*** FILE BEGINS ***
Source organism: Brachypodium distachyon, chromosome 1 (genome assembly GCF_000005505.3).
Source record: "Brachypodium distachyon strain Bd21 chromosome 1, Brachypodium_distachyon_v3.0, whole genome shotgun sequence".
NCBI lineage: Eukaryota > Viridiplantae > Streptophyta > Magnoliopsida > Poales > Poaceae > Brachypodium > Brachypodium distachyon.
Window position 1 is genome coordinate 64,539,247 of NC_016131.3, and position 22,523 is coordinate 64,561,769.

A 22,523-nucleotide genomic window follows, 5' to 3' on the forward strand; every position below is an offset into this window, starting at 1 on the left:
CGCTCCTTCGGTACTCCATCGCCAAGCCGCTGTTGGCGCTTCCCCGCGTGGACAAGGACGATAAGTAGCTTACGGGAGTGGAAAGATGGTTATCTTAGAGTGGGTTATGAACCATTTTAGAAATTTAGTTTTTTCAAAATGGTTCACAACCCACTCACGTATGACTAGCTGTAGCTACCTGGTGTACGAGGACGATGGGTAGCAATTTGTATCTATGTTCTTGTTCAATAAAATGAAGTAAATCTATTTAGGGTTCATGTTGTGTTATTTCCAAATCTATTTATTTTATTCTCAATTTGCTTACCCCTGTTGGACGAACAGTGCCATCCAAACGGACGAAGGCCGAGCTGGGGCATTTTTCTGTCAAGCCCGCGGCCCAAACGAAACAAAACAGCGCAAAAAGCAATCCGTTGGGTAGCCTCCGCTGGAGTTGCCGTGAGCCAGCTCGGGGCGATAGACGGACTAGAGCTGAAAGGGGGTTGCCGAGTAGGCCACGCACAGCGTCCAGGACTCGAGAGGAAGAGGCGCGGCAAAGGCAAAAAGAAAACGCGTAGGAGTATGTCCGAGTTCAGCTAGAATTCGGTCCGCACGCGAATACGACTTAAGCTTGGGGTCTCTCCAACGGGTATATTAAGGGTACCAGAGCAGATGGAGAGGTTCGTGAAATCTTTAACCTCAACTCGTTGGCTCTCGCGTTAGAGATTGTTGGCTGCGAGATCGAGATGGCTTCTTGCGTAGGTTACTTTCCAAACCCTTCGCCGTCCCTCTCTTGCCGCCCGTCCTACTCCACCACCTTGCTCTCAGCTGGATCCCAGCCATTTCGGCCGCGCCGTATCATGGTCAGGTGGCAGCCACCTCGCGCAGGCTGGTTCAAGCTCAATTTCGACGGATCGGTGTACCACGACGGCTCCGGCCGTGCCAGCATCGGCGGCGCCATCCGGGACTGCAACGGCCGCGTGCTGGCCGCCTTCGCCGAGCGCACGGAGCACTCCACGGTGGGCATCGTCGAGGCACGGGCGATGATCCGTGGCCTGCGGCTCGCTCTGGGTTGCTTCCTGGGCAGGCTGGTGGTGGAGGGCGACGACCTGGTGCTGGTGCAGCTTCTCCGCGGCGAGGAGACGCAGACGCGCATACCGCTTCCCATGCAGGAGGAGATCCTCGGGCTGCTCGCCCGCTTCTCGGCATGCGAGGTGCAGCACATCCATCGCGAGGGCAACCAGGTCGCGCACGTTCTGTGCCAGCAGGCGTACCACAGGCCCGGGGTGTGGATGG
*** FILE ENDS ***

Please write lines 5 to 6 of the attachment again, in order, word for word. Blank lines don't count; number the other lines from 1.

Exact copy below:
A 22,523-nucleotide genomic window follows, 5' to 3' on the forward strand; every position below is an offset into this window, starting at 1 on the left:
CGCTCCTTCGGTACTCCATCGCCAAGCCGCTGTTGGCGCTTCCCCGCGTGGACAAGGACGATAAGTAGCTTACGGGAGTGGAAAGATGGTTATCTTAGAGTGGGTTATGAACCATTTTAGAAATTTAGTTTTTTCAAAATGGTTCACAACCCACTCACGTATGACTAGCTGTAGCTACCTGGTGTACGAGGACGATGGGTAGCAATTTGTATCTATGTTCTTGTTCAATAAAATGAAGTAAATCTATTTAGGGTTCATGTTGTGTTATTTCCAAATCTATTTATTTTATTCTCAATTTGCTTACCCCTGTTGGACGAACAGTGCCATCCAAACGGACGAAGGCCGAGCTGGGGCATTTTTCTGTCAAGCCCGCGGCCCAAACGAAACAAAACAGCGCAAAAAGCAATCCGTTGGGTAGCCTCCGCTGGAGTTGCCGTGAGCCAGCTCGGGGCGATAGACGGACTAGAGCTGAAAGGGGGTTGCCGAGTAGGCCACGCACAGCGTCCAGGACTCGAGAGGAAGAGGCGCGGCAAAGGCAAAAAGAAAACGCGTAGGAGTATGTCCGAGTTCAGCTAGAATTCGGTCCGCACGCGAATACGACTTAAGCTTGGGGTCTCTCCAACGGGTATATTAAGGGTACCAGAGCAGATGGAGAGGTTCGTGAAATCTTTAACCTCAACTCGTTGGCTCTCGCGTTAGAGATTGTTGGCTGCGAGATCGAGATGGCTTCTTGCGTAGGTTACTTTCCAAACCCTTCGCCGTCCCTCTCTTGCCGCCCGTCCTACTCCACCACCTTGCTCTCAGCTGGATCCCAGCCATTTCGGCCGCGCCGTATCATGGTCAGGTGGCAGCCACCTCGCGCAGGCTGGTTCAAGCTCAATTTCGACGGATCGGTGTACCACGACGGCTCCGGCCGTGCCAGCATCGGCGGCGCCATCCGGGACTGCAACGGCCGCGTGCTGGCCGCCTTCGCCGAGCGCACGGAGCACTCCACGGTGGGCATCGTCGAGGCACGGGCGATGATCCGTGGCCTGCGGCTCGCTCTGGGTTGCTTCCTGGGCAGGCTGGTGGTGGAGGGCGACGACCTGGTGCTGGTGCAGCTTCTCCGCGGCGAGGAGACGCAGACGCGCATACCGCTTCCCATGCAGGAGGAGATCCTCGGGCTGCTCGCCCGCTTCTCGGCATGCGAGGTGCAGCACATCCATCGCGAGGGCAACCAGGTCGCGCACGTTCTGTGCCAGCAGGCGTACCACAGGCCCGGGGTGTGGATGG